Lawsuits filed by an activist organization on behalf of rejected applicants allege that Harvard and the University of North Carolina’s affirmative action policies discriminate against individuals with Asian ancestry by limiting the number of such applicants that may be admitted. From Bloomberg:
Such applicants “understand that they are not competing” against “the entire applicant pool,” the group said in its filing against Harvard’s governing body, the Harvard Corp., in Boston federal court. “They are competing only against each other, and all other racial and ethnic groups are insulated from competing against high-achieving Asian Americans.”
Both institutions have responded that their admissions policies are consistent with federal law.
The Supreme Court has held that race can be considered on an individual and "holistic" basis in admissions decisions in order to attain the educational and social benefits of diversity. But quotas—or point-system bonuses—are unacceptable. "[Candidate X] immigrated to America from Colombia with her family when she was 11, perhaps her experience could deepen the rich tapestry that is our campus discourse," is an OK admissions-office thing to say. "We need three more women from the Balkans, let's just grab the first three that are on the pile and then it's Miller Time" is not.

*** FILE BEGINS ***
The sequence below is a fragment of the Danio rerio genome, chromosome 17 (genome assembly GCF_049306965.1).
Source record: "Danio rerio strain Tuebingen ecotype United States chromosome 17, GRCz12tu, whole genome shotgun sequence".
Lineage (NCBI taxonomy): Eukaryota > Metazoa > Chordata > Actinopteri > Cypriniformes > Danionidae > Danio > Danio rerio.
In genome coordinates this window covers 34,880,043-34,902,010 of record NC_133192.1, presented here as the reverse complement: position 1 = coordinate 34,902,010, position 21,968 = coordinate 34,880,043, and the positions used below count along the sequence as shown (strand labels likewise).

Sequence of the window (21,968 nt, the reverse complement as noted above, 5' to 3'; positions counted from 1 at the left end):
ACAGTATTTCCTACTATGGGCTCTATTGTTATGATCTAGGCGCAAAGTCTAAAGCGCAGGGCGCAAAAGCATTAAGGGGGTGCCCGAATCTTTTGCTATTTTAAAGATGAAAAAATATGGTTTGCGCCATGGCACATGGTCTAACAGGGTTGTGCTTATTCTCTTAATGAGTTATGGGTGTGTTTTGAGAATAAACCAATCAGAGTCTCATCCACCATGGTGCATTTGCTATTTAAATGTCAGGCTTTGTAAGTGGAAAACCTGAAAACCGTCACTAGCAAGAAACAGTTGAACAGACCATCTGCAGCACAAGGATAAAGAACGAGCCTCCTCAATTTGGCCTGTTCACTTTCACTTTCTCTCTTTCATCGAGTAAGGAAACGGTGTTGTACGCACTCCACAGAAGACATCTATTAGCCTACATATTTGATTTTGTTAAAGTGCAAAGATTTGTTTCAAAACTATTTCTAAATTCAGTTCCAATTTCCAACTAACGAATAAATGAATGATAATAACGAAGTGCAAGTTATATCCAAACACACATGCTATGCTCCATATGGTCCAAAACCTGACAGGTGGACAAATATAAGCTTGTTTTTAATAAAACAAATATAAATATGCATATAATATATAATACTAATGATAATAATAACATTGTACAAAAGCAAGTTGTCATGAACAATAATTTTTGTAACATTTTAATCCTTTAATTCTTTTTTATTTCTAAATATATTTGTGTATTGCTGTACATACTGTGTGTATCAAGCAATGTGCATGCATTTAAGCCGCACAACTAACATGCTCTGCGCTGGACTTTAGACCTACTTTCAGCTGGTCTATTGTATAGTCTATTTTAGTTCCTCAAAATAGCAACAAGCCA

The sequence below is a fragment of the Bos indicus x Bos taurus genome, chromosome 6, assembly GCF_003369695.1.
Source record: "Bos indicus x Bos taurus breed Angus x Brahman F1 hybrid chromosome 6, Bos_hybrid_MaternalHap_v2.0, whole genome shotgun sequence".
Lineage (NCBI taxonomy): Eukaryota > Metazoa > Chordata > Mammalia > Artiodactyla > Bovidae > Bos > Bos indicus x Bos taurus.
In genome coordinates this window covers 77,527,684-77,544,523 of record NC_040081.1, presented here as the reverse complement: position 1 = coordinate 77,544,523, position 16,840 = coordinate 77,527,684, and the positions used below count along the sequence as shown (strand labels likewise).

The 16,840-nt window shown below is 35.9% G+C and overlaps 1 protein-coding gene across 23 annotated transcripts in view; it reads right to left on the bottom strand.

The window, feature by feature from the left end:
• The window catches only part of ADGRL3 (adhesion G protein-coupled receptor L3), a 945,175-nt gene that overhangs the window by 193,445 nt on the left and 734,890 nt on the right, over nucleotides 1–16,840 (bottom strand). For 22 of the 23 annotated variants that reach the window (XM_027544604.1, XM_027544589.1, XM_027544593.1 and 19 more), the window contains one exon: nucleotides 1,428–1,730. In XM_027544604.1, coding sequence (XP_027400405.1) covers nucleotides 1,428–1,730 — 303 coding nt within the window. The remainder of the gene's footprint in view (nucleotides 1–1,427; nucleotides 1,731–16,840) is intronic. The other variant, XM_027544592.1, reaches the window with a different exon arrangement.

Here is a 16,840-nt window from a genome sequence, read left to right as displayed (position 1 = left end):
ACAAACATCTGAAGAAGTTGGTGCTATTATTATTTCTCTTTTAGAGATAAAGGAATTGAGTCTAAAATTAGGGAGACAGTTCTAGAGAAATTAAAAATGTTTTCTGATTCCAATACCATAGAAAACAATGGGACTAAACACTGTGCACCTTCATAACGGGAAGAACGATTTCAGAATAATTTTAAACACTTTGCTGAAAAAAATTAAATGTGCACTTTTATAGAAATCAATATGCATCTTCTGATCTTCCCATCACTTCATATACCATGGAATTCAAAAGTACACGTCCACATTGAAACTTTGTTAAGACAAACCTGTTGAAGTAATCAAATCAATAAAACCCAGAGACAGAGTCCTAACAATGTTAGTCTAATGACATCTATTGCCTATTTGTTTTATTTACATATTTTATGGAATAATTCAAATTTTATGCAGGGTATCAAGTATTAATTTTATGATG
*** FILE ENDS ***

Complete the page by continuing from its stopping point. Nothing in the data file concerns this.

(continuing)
However! In remanding the case of Fisher v. University of Texas to a lower court in 2013, SCOTUS held that schools have a responsibility to attempt race-neutral means of achieving diversity (giving a leg up to low-income applicants, say) before turning to race-conscious means, and it's not clear whether the Court would agree that Harvard and UNC have met that test. So this is an interesting issue. Too bad that it involves subjects like "race" and "affirmative action" and "Harvard" that most Americans consider "boring" and "old news" and "unlikely to trigger Thanksgiving arguments in which the consideration of a question that neither side has spent more than five minutes thinking about quickly devolves into screaming about deeply held but often self-contradictory values and grievances." You'll probably never hear about this case again.